For around 20 minutes, Joanna Borrett quite gracefully transported me to a tranquil countryside scene where peaceful folk were going around their peaceful businesses and the local tavern was brimming with merry enjoyment. It was a shame it eventually had to end.
Joanna Borrett is a musician and classical composer based in the town of Peterborough in the United Kingdom. After initially facing a lukewarm reception into the circles of classical music, Borrett took it upon herself to break the boundaries of this scene to make its entry easier for the upcoming generations, and especially for women. In the process, Joanna’s improvisational approach to composition and her ear training-focused techniques have helped her develop a sound that’s crisp, yet soft, strongly flavored, yet immediately delicate and approachable.
On Clan, her latest album, we are given 9 pieces, each one roughly two and a half minutes long, and populated almost exclusively by cello performances that drip with all the regal qualities the instrument so naturally possesses, and by impassioned piano deliveries that go hand-in-hand with the cello lines, creating a sensational, lively duet. The music takes on quite a sweet English folk flavor, brought forth by the chosen instruments. The moderately cavernous reverb conjures up a chapel hall, and the compositions themselves go from the wailing melancholy, to the oddly whimsical, all the way to the starkly serene.
The album is also home to quite stirring harmonic complexity in cuts such as the seventh and eighth, ‘Armour and Battlefield’, aptly named. The pieces see the piano and the cello in an upwards struggle for control over the arrangement, where the growing unease, brought forth by calculated dissonance and harmonic maneuvering, feel quite dynamic, giving the composition a particularly human feel, if making it also one of the album’s less approachable pieces. ‘Chant’ is a piece defined by a resigned, vocalized chant. The dramatic effect of the strummed cello string and vulnerabilities witnessed in the voice inflictions make this piece the perfect after-the-battle weep for peace.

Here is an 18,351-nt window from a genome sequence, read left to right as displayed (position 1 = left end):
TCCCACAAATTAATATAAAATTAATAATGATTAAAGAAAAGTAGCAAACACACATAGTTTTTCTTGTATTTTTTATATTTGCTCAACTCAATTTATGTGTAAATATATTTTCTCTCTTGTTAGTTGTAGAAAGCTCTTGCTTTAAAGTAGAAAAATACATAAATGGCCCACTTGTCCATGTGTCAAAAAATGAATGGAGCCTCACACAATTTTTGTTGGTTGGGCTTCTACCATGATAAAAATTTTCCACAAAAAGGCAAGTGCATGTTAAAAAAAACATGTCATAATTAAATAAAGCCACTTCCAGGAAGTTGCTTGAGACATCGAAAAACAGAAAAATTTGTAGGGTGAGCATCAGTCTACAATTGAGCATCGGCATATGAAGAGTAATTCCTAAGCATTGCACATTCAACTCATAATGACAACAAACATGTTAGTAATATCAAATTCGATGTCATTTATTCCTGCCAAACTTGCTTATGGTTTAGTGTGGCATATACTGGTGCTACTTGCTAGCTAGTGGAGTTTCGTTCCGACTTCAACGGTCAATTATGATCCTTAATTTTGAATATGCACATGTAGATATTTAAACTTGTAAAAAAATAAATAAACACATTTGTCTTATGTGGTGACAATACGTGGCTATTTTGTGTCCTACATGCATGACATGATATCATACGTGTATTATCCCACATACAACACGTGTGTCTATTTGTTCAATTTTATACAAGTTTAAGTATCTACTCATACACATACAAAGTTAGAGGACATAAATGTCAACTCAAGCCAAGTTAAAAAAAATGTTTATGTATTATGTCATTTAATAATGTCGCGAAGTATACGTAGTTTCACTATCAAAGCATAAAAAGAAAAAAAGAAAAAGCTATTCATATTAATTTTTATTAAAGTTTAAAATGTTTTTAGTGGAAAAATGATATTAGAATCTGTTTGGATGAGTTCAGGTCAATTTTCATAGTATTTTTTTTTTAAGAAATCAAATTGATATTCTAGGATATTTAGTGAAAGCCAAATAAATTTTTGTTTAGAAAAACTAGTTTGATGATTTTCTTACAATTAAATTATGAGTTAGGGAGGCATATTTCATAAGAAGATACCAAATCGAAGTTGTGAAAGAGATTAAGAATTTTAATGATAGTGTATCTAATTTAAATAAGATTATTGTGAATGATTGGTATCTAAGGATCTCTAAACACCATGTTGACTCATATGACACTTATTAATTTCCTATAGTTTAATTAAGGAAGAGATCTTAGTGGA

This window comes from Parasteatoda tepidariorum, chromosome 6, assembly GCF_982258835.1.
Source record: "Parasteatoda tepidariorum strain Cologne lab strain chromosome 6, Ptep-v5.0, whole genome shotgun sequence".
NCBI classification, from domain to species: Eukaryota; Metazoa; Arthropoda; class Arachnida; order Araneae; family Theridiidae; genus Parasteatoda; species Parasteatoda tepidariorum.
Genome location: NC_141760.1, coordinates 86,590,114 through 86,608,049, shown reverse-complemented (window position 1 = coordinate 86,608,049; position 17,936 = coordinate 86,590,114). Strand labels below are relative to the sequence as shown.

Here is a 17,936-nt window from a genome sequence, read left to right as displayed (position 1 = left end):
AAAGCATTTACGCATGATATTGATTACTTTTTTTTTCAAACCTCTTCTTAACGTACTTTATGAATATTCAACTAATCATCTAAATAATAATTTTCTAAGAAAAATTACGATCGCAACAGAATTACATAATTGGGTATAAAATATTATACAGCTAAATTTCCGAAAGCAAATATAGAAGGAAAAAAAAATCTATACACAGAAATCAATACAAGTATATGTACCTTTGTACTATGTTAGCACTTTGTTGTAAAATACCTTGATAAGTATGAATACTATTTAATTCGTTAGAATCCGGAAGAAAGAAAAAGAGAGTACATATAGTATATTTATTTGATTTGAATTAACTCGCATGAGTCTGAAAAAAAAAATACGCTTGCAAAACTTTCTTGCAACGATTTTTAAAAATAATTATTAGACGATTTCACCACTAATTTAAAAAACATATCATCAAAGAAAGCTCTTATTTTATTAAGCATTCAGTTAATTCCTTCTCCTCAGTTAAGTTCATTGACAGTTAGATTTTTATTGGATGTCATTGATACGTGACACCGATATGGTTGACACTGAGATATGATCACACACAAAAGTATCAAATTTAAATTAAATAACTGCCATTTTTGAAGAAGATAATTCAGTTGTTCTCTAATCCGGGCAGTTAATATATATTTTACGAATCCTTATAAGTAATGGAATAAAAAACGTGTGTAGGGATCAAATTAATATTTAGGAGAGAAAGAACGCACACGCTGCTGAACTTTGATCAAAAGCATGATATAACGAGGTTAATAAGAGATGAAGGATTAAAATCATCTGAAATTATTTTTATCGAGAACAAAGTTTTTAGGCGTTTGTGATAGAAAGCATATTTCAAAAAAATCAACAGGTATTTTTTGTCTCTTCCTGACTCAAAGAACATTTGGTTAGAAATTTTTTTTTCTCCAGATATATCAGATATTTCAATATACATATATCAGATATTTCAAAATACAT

The narrative that can be summoned by song titles invoke a peaceful village that was perhaps subjected to a raid. From the peaceful morning to the call to battle, to the exhausted aftermath. Each chapter grows in the sense of unease and musical chaos until the sublime ‘Circle’ concludes things in style and grace. Bringing the piano and cello again in beautiful harmony with one another. The contrast in harmony between the starter ‘One Morning’ and ‘Betrayal’ is an eloquent display of Borrett’s compositional range, and a testament to her ability to convey emotions with extremely simplistic means and a minimal arsenal. And the contrast in dynamic between the joyous and tiny ‘Reel’ and the martial ‘Armour and Battlefield’ displays another facet of the composer’s range when it comes to dealing with rhythmic nuance and how she could portray a scene of warm companionship with the former and she could pit than warmth against the heat of battle in the latter. And with a centerpiece like the gorgeously moving ‘Highlands’, we get our all-encompassing proof of Borrett’s masterful control over the few aspects that constitutes her music.
The experienced Joanna Borrett, an educator, and a musical mentor to younger generations, is not holding back on Clan. A short album filled with meaning, excitement, resignation, regret, and acceptance, conveyed by a simple but elegant duet that is as old as time. Joanna Borrett’s Clan is as touching in its music as it is in its simple prowess.